26 ACRP LRD 40 5190.6B, Part 16 decisions and case law using standard data- bases such as Westlaw and Lexis) were supplemented by sources of airport law such as FAA Advisory Circulars, FAA Policy Statements and FAA Standard Operating Procedures; informal guidance documents published on the FAA website; and FAA correspondence from its headquarters to local offices and from the FAA to airport proprietors. Where such sources are available primarily on the internet, sources were cited to the URL. Review of existing research involved a review of prior articles and papers published by various entities, including the federal government, Transportation Research Board and academic journals and publications. We also reviewed our own previous internal research and analysis conducted at the behest of our clients, synthesizing and presenting such research strictly in ac- cordance with our legal ethical duties, including attorney-client privilege. We collected primary research data through nine semi- structured interviews with officials representing airport propri- etors operating large, medium and small airports. The number of interviews conducted was determined by balancing the need for obtaining a sufficiently wide and representative sampling of different types of airport proprietor experiences with limita- tions on resources and the thoroughness required to adequately under stand and analyze the selected cases. The sample of air- ports was selected to reflect a diversity in airport size, geographic location, governance, administration and other factors to reflect varied experiences with the use of airport revenue and property that would provide useful insights for other airport proprietors. We selected interview participants based on the researchers’ (and their firm’s) extensive experience representing airport pro- prietors in development projects and their knowledge of, and contacts in, the airport industry. The selection structure and criteria were discussed with and approved by the research over- sight panel ahead of data collection. To standardize the data collected through interviews, we provided a consistent set of questions to each interviewee in ad- vance. However, to capture the unique and qualitative nature of our inquiry, we used a semi-structured interview format that permitted interview participants to deviate from the questions to address topics relevant to the scope and goals of the research. A copy of the questions used is attached at Appendix A. To help ensure participation and accurate information, all inter viewees were guaranteed confidentiality and informed that all proprietor or interviewee information would be de- identified. C. Discussion of Method of Analysis and Presentation of Results Analysis of the resulting research and data required follow- ing airport proprietor strategies and steps for airport revenue and property use and comparing them with legal prescriptions and examples provided in federal statutes, regulations and FAA guidance. The analysis focused on understanding the nexus between airport revenue and property and legal mechanisms providing opportunities to use these resources for airport devel- opment, operation and maintenance. The research subject, purpose and scope lent themselves to a qualitative mixed-methods research approach integrating sys- tematic review249 and analysis of legal frameworks and existing legal case study research, as well as primary data collection of case studies in the form of qualitative interviews. The emphasis on case studies reflected the strengths of the case study method, in which a single or small number of cases are investigated to better understand and explain how airport proprietors are con- fronting and solving problems involving revenue and property use.250 Case studies “aim to produce an invaluable and deep understanding … resulting in new learning about real-world behavior and its meaning”251 and, were appropriate here, where “examining the context and other complex conditions related to the case(s) being studied are integral to understanding the case(s).”252 To clarify boundaries of the research, our review of existing materials and collection of new data were framed by the re- search question and priorities in research purpose. Accordingly, we generally defined cases as particular development projects or activities in which airport proprietors potentially had the op- portunity to use airport revenue or use airport property. Review of existing research focused on cases which represented key issues or innovations useful to addressing the research purpose. To verify and triangulate issues and innovations raised in the case studies and develop potential new cases, interviews with a more representative sample of airport proprietors also were conducted. Based on the research purpose and scope, as well as the selected method of investigation, the research team developed a protocol with high-level input from the research review panel. Details of the research protocol—including design, data collec- tion techniques, analysis and reporting—are provided below. B. Data Collection Method and Techniques Data collection techniques included desktop research of statutes, regulations, guidance, contracts and other legal docu- ments; publicly available information regarding particular air- port development projects; and interviews with airport propri- etor representatives. Including multiple sources of data provided further opportunity to triangulate the information collected. Legal research was conducted using standard legal research techniques and included reference to codes, regulations and of- ficial guidance, as well as journals, legal databases and online resources. Review of traditional sources of legal authority (i.e., United States Code, Code of Federal Regulations, FAA Order 249 See Jens Newig & Oliver Fritsch, Paper Presentation at the American Political Science Association 2009 Annual Meeting in Toronto: The Case Survey Method and Applications in Political Science (Sept. 3-6, 2009), https://www.researchgate.net/publication/228162937_ The_Case_Survey_Method_and_Applications_in_Political_Science (providing background on the systematic review method of analysis). 250 Robert K. Yin, Applications of Case Study Research 5 (3d ed. 2012). 251 Id. at 4. 252 Id.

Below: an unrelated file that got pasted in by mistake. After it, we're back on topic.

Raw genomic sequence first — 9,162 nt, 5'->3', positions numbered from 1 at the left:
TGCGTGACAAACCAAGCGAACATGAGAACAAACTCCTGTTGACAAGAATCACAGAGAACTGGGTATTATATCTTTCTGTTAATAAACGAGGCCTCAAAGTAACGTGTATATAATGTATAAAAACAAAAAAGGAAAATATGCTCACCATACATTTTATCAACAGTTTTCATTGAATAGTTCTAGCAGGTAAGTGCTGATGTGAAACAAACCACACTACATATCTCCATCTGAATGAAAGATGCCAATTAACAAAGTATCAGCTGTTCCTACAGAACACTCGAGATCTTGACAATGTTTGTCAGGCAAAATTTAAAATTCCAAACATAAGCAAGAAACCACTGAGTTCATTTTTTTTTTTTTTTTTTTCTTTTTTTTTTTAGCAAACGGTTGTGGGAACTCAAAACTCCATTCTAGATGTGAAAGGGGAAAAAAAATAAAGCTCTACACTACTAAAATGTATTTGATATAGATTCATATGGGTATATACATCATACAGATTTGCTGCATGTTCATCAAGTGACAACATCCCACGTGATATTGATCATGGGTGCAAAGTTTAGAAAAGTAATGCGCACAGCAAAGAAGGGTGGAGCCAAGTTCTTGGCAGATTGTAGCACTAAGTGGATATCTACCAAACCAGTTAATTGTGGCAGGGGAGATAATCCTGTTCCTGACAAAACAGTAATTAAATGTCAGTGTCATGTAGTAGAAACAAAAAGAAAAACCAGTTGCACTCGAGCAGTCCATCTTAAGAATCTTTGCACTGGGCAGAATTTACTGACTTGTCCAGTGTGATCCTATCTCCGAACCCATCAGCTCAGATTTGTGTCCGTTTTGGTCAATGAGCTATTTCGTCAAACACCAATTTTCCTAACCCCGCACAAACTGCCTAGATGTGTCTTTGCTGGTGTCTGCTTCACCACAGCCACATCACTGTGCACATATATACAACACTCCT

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Understanding the permissible use of airport revenue is one of the most common legal issues faced by airport management. While there are some clear lines, there are several categories (such as utility fees) of potential expenditures of airport revenue that are not as clearly defined.

The TRB Airport Cooperative Research Program'sACRP Legal Research Digest 40: Permissible Uses of Airport Property and Revenue updates the background of economic and legal information presented in ACRP Legal Research Digest 2: Theory and Law of Airport Revenue Diversion. It focuses on the application of federal law and policy to specific categories of expenditures and uses and includes discussion of statutory law, policy, case law, and informal and formal guidance from the Federal Aviation Administration.